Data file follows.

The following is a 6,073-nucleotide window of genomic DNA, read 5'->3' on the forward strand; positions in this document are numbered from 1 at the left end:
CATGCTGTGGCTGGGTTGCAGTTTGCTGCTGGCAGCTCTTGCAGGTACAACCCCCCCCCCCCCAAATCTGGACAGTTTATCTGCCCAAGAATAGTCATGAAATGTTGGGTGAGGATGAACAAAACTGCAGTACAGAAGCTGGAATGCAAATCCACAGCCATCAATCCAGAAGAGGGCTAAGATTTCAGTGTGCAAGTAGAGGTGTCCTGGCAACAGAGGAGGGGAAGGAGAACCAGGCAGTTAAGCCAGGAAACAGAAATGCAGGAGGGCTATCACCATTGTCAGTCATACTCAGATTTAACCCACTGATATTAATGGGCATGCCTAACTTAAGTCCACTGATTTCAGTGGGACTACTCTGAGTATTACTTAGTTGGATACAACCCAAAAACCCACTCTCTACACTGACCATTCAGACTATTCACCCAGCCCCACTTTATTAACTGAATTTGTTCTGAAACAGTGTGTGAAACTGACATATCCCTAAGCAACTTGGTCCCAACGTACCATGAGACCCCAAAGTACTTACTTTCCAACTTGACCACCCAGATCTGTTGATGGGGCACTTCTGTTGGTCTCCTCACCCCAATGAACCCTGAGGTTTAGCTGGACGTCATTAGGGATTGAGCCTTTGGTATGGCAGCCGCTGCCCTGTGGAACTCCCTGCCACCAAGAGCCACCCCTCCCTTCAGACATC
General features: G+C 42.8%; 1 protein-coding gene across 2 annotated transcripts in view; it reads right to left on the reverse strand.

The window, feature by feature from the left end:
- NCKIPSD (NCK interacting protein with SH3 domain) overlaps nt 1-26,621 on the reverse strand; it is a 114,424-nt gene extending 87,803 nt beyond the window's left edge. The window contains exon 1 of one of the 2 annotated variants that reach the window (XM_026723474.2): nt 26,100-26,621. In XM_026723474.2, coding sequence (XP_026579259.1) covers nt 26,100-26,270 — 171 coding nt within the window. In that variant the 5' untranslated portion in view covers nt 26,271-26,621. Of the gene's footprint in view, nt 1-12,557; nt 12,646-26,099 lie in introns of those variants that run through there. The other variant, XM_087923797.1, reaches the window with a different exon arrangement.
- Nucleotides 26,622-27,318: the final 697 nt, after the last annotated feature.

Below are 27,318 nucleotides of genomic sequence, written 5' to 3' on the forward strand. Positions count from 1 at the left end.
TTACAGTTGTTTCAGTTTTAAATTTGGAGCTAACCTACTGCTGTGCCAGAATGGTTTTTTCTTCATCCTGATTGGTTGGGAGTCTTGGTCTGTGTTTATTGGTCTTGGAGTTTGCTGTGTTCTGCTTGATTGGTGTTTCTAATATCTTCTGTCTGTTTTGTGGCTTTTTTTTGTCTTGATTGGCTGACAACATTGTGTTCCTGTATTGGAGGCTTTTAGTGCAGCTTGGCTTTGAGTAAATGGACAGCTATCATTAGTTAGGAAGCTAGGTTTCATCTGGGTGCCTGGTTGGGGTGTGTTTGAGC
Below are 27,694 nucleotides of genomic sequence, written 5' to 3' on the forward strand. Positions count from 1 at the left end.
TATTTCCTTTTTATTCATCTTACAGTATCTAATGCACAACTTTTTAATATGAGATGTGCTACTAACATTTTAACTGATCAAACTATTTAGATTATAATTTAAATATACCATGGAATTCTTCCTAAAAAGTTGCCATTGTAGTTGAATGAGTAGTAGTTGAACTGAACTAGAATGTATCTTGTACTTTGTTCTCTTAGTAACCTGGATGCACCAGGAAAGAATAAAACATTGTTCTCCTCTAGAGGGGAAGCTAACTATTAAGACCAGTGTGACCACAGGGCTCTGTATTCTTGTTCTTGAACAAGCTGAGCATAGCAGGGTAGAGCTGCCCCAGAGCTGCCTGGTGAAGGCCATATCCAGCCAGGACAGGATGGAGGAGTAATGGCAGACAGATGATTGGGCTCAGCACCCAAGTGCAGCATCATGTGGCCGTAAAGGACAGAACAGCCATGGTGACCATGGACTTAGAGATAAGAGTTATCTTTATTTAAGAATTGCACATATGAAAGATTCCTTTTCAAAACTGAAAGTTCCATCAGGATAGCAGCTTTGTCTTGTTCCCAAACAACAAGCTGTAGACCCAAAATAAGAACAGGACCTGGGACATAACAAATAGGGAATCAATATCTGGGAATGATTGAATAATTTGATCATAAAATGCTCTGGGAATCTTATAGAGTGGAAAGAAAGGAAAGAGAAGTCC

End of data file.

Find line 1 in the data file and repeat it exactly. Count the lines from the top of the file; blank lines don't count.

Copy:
The following is a 6,073-nucleotide window of genomic DNA, read 5'->3' on the forward strand; positions in this document are numbered from 1 at the left end: